Hand: In euchre, a hand consists of five tricks.

Kitty: The kitty refers to the four extra cards (or five, depending on the game variation) after the cards have been dealt.

Pone (also known as the Third Seat): The pone, or the third seat, refers to the player sitting at the right of the dealer.

Round: One round signifies one rotation in which each player in the game has played one card.

Round of Bidding: One rotation where each player has the opportunity to bid or pass on the trump suit, and ends after someone has declared the trump. There can a second round of bidding after the first if the first trump suit is passed by all of the players.

Renege: When a player has refused to follow suit despite having been able to do so.

Side Ace: Any Ace card that does not belong to the trump suit.

Side Suit: A card in a suit that does not represent the trump suit.

Stick the Dealer: If the second round of bidding passes without a player ordering up (or making trump), the players can force the dealer to declare the trump suit in an action called “stick the dealer”.

Trick: When a trump suit is chosen and the first card is led, each player lays one card down. The set of four cards together are known as the “trick”.

Trump: Also known as the “boss suit”, the trump suit outranks all other suits in the deck.

Trumping: Also known in some versions of the game as “ruffing”, Trumping simply means to play a trump suit card on a trick.

Up-Card: Also known as a “turn-card”, the up-card is the top card from the kitty that the dealer turns face-up after dealing out the cards to each player. The up-card is offered to the players as the trump suit during the first round of bidding. If the up-card is chosen by a player, the dealer replaces the up-card with one of his or her cards from their hand.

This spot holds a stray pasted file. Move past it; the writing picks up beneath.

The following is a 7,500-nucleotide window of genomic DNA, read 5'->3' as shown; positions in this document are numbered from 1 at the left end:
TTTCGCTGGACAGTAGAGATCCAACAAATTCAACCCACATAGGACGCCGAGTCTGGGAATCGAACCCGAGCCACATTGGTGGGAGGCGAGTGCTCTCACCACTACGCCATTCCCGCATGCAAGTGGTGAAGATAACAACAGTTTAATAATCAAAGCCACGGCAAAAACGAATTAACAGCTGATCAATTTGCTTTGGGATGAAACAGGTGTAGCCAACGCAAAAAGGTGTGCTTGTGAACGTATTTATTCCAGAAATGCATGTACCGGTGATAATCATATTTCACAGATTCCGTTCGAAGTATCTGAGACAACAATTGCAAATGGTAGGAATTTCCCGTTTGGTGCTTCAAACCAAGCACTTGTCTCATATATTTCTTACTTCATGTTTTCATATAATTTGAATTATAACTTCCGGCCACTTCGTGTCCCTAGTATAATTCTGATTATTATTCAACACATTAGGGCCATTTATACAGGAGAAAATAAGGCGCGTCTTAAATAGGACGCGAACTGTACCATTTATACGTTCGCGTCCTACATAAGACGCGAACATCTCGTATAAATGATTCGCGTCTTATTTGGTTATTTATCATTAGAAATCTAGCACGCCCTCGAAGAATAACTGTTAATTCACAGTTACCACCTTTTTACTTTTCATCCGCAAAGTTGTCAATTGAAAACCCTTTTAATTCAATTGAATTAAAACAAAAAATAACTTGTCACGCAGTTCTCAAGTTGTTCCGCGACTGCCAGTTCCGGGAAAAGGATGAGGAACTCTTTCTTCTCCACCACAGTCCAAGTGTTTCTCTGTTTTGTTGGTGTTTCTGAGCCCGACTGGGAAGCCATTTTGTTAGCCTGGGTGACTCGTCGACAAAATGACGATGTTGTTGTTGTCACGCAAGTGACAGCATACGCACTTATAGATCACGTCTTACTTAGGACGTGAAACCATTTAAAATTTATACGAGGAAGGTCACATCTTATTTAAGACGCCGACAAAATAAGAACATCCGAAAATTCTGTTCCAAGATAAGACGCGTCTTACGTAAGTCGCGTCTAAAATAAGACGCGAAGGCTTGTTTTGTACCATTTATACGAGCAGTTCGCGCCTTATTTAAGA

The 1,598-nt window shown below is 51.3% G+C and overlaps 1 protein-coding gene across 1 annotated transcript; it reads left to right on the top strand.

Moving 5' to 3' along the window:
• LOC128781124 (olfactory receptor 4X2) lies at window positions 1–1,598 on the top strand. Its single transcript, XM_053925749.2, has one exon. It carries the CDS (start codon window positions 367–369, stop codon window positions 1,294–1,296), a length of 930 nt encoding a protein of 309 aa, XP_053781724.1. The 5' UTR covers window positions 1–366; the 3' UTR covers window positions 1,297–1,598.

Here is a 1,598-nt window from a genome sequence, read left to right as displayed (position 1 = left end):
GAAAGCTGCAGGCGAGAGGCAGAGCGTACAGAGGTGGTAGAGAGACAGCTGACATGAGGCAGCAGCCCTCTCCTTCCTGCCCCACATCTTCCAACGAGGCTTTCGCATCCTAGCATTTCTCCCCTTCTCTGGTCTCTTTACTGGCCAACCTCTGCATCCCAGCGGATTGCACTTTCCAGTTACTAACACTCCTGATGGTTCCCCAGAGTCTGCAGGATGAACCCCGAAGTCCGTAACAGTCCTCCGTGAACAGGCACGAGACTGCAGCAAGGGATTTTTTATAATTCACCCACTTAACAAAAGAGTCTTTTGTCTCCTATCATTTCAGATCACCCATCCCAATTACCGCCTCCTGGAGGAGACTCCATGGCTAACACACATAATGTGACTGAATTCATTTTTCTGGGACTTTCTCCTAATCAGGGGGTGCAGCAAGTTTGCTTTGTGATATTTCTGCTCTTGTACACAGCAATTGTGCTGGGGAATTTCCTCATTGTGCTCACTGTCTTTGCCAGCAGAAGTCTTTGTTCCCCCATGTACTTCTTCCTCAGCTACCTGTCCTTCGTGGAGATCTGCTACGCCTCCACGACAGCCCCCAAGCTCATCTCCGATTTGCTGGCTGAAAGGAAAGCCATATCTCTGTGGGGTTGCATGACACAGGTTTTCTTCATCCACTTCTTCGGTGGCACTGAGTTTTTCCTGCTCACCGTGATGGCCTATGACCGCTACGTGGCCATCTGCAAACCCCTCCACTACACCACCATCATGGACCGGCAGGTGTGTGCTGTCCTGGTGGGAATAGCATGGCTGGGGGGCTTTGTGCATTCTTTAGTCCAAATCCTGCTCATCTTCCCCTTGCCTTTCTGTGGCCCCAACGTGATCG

Euchre Game Variations

There are many variations of euchre that range from simple twists to total adaptations of the game. Learning the different variations can be a fun way to change up the game and to keep it exciting—though many long-time players scoff at some of the adaptations made to the game and would prefer to stick to their original versions.

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Here are just a few of some of the ways euchre is played differently in other parts of the world:

25 and 32-Card Deck Variations

One of the most notable variants of the game of euchre has to do with the number of cards played in the deck. While many US and Canadian versions of Euchre primarily use 24 cards in the deck, other versions use 25—usually in British versions of Euchre. In this variation, the Joker card, referred to as the “Benny” is utilized and has the highest value in the deck—followed by the right bower and left bower, and the Ace, etc. In other versions, player use 32 card decks, where the 7 and 8 cards are included. This can make the game significantly harder as it creates more confusion as to which players hold trump cards and which do not.

Cutthroat (Three-Handed Euchre)

In this popular version of euchre, there are only three players that play on their own. The first player to reach ten points wins the game.

Smitty

In this version of euchre, the player to the left of the dealer makes a guess as to the suit of the trump card before the dealer deals the cards to the players or turns over the up-card. If the player guessed correctly, the suit is automatically the trump suit and the player to the left of the dealer that predicted the suit correctly gets the card (and must discard one of his or her own cards from their hand). If a player calls trump correctly, he or she can then decide to play solo—but cannot change their mind after seeing his or her hand.